Back in the Summer of 2005, Reverse Shot provided an online symposium "East Meets West", which included critical essays on several of Kurosawa's films, including James Crawford's evaluation of Bright Future: "Driven to Distraction" [link above]. Crawford suggests that Kurosawa's characterization of "the preternaturally calm and detached Arita (Tadanobu Asano)" aligns with Samuel Taylor Coleridge's famously-quoted "motiveless malignity" ascribed to the character of Iago in Shakepeare's Othello. "Kurosawa has always explored metropolitan anomie to chilling and profound effect," Crawford assesses, "and in Bright Future he may have hit upon a perfect synecdoche of its manifestations." I very much enjoyed his analysis that the jellyfish in Tokyo are an environmental allegory, "this time speaking to the incompatibilities of natural and artificial environments", as this (to me) furthered the discrepancy between artificial light and scintillic light that I noted in my viewing of the film. "Sealed off from one another, the sea creatures and the city pose no mutual threat, but commingled, the effects are disastrous, with a spate of civilian attacks making the nightly news. The message is that the modern metropolis has become so inorganic and rigidly structured and directed, so inured to the potentials and pitfalls of natural life, that when foreign organisms are introduced—especially a jellyfish, whose undulations are the very epitome of random organic movement—catastrophe will ensue. Like a body that has forgotten its immunity to diseases, the city succumbs because it has forgotten its innate defenses." Replicating Rapfogel's perspective above, Crawford writes: "Kurosawa repeatedly puts the jellyfish out there as a grand signifier just waiting to be explained, but never follows through, thus allowing for any number of interpretations."
Offline ResourcesAn earlier 2004 Reverse Shot essay on Bright Future by Alex Chung—"Brighter Younger Things"—is, unfortunately, no longer available online. Respectful of Kurosawa's earlier display of "remarkable genre mastery" where "his mise-en-scène and cutting surprise and often transcend the stylistics of his historic exemplars", Chung criticizes Bright Future for evincing "a more derivative shaky aesthetic." Chung acknowledges, however, Bright Future's affirmation of "the phenomenological position that a person's identity is shaped not so much by what one has done but rather by what one hopes to become. And when an individual cannot see who he will be, or worse, is reluctant to even imagine a future self positively or negatively, then he is, in the deepest sense, nothing. Kurosawa obviously sees this as a problem that condemns the individual and the collective to oblivion, a terrible, existential understanding of being." He likewise acknowledges that Kurosawa gets it right: "when an individual sees the future as the temporal state that gives one meaning and begins to take the steps necessary to actualize it, there are going to be growing pains. Fucking up is evidence of one's engagement with the world, as Yuji proves when he and a group of Che Guevara-shirt-wearing misfits—one of the film's many stunning images—decide to loot his sister's office. As a political act, it's a poor choice, but as a social one, it shows that Yuji has only just begun to participate in the world."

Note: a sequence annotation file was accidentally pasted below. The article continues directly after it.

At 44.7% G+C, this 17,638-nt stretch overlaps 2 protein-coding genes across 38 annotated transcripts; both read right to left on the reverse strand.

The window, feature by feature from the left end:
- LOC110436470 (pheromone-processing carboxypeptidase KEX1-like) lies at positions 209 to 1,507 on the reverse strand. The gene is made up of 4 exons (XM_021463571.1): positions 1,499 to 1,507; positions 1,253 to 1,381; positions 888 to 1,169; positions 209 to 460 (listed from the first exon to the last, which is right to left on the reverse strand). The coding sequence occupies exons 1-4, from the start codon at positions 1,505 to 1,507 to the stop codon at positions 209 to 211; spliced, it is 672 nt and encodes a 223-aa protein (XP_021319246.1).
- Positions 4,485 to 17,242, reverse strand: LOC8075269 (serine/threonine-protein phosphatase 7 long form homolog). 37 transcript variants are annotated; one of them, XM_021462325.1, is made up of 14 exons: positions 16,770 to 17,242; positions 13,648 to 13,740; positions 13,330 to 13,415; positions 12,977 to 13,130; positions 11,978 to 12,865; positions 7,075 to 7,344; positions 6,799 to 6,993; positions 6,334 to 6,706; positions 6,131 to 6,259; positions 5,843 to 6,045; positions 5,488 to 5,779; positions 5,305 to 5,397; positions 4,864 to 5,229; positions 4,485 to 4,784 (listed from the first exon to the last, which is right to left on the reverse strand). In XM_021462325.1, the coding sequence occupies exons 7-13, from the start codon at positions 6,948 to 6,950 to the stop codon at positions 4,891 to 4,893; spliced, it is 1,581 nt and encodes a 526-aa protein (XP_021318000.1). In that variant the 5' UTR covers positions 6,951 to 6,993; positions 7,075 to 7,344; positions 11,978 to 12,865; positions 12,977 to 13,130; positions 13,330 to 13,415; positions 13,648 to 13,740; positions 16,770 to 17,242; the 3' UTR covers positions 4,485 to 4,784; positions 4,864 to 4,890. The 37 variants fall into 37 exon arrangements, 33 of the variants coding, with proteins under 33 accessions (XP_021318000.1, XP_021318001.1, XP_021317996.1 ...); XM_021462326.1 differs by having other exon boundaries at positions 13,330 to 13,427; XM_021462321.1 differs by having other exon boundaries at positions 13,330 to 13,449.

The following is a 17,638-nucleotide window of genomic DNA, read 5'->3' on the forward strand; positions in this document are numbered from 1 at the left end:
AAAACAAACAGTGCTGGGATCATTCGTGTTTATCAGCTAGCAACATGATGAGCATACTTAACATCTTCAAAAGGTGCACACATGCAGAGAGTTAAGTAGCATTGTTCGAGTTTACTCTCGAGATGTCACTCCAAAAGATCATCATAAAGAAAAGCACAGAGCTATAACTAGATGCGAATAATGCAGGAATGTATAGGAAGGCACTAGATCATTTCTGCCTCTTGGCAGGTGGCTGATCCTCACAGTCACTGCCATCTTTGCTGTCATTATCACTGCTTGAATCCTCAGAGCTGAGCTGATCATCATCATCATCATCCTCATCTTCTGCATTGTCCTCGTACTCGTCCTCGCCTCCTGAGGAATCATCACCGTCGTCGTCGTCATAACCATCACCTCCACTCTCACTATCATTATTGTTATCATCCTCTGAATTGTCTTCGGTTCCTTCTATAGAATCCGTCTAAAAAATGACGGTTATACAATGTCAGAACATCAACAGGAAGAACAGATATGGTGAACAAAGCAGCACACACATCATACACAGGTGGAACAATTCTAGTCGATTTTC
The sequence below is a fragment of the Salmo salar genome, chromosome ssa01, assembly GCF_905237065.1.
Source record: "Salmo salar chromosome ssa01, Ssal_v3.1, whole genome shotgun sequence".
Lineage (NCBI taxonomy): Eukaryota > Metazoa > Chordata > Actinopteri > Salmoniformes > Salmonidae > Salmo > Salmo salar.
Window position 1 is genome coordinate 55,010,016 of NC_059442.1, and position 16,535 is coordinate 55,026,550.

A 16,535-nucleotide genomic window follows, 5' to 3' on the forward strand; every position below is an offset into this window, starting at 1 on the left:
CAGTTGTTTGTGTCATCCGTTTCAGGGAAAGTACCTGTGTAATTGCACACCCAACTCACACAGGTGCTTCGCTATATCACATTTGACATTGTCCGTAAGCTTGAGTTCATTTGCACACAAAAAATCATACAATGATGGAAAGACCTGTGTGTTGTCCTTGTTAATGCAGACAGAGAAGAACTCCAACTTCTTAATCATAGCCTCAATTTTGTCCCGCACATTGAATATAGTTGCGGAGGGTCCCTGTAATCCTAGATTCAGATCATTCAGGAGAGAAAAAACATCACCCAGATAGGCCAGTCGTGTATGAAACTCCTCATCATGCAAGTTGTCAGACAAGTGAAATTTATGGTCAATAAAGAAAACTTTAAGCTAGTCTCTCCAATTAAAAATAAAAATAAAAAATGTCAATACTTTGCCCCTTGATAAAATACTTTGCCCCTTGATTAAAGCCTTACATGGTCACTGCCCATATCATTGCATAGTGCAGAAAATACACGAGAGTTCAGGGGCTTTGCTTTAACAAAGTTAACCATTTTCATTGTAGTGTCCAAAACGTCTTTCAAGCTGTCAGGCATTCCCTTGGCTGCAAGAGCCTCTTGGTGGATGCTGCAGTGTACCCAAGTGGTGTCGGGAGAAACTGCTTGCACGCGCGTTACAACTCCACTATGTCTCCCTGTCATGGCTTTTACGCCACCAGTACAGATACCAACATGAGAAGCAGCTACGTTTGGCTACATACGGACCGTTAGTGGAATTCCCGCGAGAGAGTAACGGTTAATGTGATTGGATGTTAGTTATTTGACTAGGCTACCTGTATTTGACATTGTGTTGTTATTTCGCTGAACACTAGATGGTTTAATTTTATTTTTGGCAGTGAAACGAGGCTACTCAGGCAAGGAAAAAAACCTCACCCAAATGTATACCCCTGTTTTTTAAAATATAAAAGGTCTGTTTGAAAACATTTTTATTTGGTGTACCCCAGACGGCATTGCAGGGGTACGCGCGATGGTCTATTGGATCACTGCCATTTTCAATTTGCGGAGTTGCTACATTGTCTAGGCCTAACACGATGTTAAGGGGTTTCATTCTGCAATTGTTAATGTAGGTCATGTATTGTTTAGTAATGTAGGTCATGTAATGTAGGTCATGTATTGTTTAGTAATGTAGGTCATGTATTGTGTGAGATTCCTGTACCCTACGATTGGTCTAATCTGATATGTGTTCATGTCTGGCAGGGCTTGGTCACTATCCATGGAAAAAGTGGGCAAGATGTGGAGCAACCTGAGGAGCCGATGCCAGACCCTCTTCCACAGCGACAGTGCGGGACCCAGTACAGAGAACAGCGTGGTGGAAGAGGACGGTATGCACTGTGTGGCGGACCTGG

Though a broken link at the IMdb External Reviews, Michael Atkinson's 11/10/04 review of Bright Future for The Village Voice can be obtained via subscription to the Highbeam Research Library. His is an interesting response because he conjectures that—instead of defining Kurosawa as "a classy pulpmeister"—it might be more appropriate to think of him as a neo-surrealist and, thus, our modern-day equivalent to Luis Buñuel. Atkinson notes—as others have previously quoted—that Bright Future's central metaphor of the glowing, thoroughly poisonous pet jellyfish carries a "symbolic freight … which goes entrancingly uninterpreted." His comparison of Kurosawa to Buñuel is strongest when describing the film's final sequence: "In the 11th hour, his film diverts its gaze to an odd youth gang outfitted in starched white Che T-shirts rousing themselves from disillusioned torpor, and in a stirring traveling shot, hunting for relevance and confrontation in the streets. As a waving flag of anarchic will, it evokes the codas of Diary of a Chambermaid and Discreet Charm of the Bourgeoisie; as an ending, it leaves you speechless."
Also available at Highbeam is Ty Burr's 01/14/05 review for The Boston Globe, wherein he describes Bright Future as "a meditation on a country whose youth is spiritually destitute in the aftermath of the bursting of the economic bubble and the 1995 sarin gas attacks by the Aum Shinrikyo cult." Though these events are not referenced directly in Bright Future, Burr is astute to point out their significance to Bright Future's subtext. In tandem with Kurosawa's essay "What Is Horror?" mentioned elsewhere, is an accompanying essay by Abe Kashô translated by Kendall Heitzman—"Horror Films After Aum: Kurosawa Kiyoshi's Cure" (in PDF format)—which more fully draws this out.
Burr writes that Bright Future "exerts a gnawing dread that slowly turns to something faintly like hope" and states that "[f]or a film about apocalyptic generational rebellion, Bright Future is perversely quiet." Notwithstanding, he admits Bright Future has "a curious and cumulative power. The film never seems to be going anywhere in particular but then suddenly arrives at a point where all the surreal elements converge and march toward the future. You don't have to follow, the director hints, but there'll be hell to pay if you don't."
Cross-published on Twitch.